New Mexico Preparing for Cannabis Supply Challenges Photo: Kyle Hinkson via Unsplash
August 3, 2021

According to the Santa Fe New Mexican, the Superintendent of New Mexico’s Licensing and Regulation Department, Linda Trujillo, has warned the Economic and Policy Committee of an impending “Krispy Kreme situation,” wherein demand is expected to vastly outstrip supply when the state’s adult-use cannabis market opens. Trujillo also said she expects an 18% plant failure rate to exacerbate the squeeze.

In late June, Ultra Health, the largest licensed medical cannabis operator in New Mexico, announced the release of a report from MPG consulting analyzing projected supply and demand in the state’s nascent adult-use market. The MPG report recommends that businesses be allowed to cultivate up to 10,000 mature plants in order to meet demand sufficiently.

Currently under New Mexico’s medical cannabis program, producers may cultivate up to 1,750 plants at any one time. The Cannabis Control Board (CCB) has now proposed an expansion of the number of plants allowed to growers. The proposed regulations for the adult-use market would allow producers up to 8,000 plants, with the ability to expand to 10,000 plants in the future. CCB will hold a public hearing on August 6, 2021, to hear comments on the plant expansion plan, among other proposed rules. The elevated production cap is intended to address the concerns about supply, especially within the medical program, when adult-use sales begin in 2022.  The most recent draft of the proposed rules would also cut the per-plant fee for large producers from $22 to $10. Levying a per-plant fee on producers would be a cost unique to New Mexico’s adult-use market, based on the knowledge of Cannabis Benchmarks analysts.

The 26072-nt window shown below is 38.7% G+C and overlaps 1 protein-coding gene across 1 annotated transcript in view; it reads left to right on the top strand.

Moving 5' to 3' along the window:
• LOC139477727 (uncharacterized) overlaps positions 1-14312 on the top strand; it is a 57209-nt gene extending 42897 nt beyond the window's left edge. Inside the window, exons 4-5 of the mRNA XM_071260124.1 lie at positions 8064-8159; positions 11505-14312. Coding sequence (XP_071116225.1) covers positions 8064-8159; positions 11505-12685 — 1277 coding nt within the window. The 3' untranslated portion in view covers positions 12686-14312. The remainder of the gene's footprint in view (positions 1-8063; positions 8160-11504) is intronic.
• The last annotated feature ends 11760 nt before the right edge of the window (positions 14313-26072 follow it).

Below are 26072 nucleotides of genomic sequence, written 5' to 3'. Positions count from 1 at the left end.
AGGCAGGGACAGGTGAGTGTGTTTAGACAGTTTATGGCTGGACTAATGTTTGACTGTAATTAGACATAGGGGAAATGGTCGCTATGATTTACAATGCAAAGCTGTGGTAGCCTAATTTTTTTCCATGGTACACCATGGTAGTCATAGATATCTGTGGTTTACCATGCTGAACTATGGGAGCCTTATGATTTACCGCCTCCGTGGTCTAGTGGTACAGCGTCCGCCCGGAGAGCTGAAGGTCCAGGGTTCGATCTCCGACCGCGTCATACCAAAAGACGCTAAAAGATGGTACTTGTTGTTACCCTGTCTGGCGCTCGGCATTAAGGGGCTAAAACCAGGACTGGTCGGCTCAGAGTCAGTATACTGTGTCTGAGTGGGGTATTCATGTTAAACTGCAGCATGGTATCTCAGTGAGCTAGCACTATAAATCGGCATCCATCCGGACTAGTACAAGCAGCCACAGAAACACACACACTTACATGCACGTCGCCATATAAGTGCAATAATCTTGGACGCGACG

New Mexico’s adult-use cannabis market is scheduled to begin sales to consumers in April 2022, according to the legalization measure passed earlier this year. If that timeline holds, when producers can be licensed and begin cultivating expanded crops will play a large role in the amount of supply available once the market opens. Regardless, tight supply and upward pressure on wholesale flower prices are typical when a new adult-use market comes online.